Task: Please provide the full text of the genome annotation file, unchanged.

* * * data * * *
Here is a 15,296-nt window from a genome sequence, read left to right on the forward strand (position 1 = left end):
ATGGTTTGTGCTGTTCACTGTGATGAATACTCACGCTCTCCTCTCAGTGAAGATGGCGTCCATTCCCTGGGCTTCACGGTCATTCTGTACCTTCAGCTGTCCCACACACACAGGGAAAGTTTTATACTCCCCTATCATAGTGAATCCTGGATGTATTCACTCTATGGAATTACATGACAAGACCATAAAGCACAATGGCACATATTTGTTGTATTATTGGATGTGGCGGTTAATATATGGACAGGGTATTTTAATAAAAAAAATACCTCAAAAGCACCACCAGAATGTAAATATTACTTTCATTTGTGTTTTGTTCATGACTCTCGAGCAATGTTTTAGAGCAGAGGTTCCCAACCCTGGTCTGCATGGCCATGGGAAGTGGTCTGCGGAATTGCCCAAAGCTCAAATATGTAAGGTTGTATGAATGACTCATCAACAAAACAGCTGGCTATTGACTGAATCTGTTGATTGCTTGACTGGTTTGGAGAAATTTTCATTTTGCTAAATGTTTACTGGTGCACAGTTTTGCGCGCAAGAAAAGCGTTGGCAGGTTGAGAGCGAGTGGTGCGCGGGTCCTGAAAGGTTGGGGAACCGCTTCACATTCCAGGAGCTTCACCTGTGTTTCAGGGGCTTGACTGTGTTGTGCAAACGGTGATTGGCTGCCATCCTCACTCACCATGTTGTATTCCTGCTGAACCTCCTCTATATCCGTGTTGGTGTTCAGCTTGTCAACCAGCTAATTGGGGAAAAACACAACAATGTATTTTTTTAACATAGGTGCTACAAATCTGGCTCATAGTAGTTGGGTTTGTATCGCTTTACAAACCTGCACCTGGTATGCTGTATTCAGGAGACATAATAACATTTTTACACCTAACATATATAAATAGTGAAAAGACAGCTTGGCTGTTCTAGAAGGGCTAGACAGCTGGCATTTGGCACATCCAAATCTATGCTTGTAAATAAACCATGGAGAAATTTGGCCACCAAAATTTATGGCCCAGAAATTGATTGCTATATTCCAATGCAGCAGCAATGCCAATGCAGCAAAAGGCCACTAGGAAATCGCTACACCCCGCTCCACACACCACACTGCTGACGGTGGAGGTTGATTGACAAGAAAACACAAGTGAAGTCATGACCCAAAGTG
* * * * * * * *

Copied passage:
Here is a 15,296-nt window from a genome sequence, read left to right on the forward strand (position 1 = left end):
ATGGTTTGTGCTGTTCACTGTGATGAATACTCACGCTCTCCTCTCAGTGAAGATGGCGTCCATTCCCTGGGCTTCACGGTCATTCTGTACCTTCAGCTGTCCCACACACACAGGGAAAGTTTTATACTCCCCTATCATAGTGAATCCTGGATGTATTCACTCTATGGAATTACATGACAAGACCATAAAGCACAATGGCACATATTTGTTGTATTATTGGATGTGGCGGTTAATATATGGACAGGGTATTTTAATAAAAAAAATACCTCAAAAGCACCACCAGAATGTAAATATTACTTTCATTTGTGTTTTGTTCATGACTCTCGAGCAATGTTTTAGAGCAGAGGTTCCCAACCCTGGTCTGCATGGCCATGGGAAGTGGTCTGCGGAATTGCCCAAAGCTCAAATATGTAAGGTTGTATGAATGACTCATCAACAAAACAGCTGGCTATTGACTGAATCTGTTGATTGCTTGACTGGTTTGGAGAAATTTTCATTTTGCTAAATGTTTACTGGTGCACAGTTTTGCGCGCAAGAAAAGCGTTGGCAGGTTGAGAGCGAGTGGTGCGCGGGTCCTGAAAGGTTGGGGAACCGCTTCACATTCCAGGAGCTTCACCTGTGTTTCAGGGGCTTGACTGTGTTGTGCAAACGGTGATTGGCTGCCATCCTCACTCACCATGTTGTATTCCTGCTGAACCTCCTCTATATCCGTGTTGGTGTTCAGCTTGTCAACCAGCTAATTGGGGAAAAACACAACAATGTATTTTTTTAACATAGGTGCTACAAATCTGGCTCATAGTAGTTGGGTTTGTATCGCTTTACAAACCTGCACCTGGTATGCTGTATTCAGGAGACATAATAACATTTTTACACCTAACATATATAAATAGTGAAAAGACAGCTTGGCTGTTCTAGAAGGGCTAGACAGCTGGCATTTGGCACATCCAAATCTATGCTTGTAAATAAACCATGGAGAAATTTGGCCACCAAAATTTATGGCCCAGAAATTGATTGCTATATTCCAATGCAGCAGCAATGCCAATGCAGCAAAAGGCCACTAGGAAATCGCTACACCCCGCTCCACACACCACACTGCTGACGGTGGAGGTTGATTGACAAGAAAACACAAGTGAAGTCATGACCCAAAGTG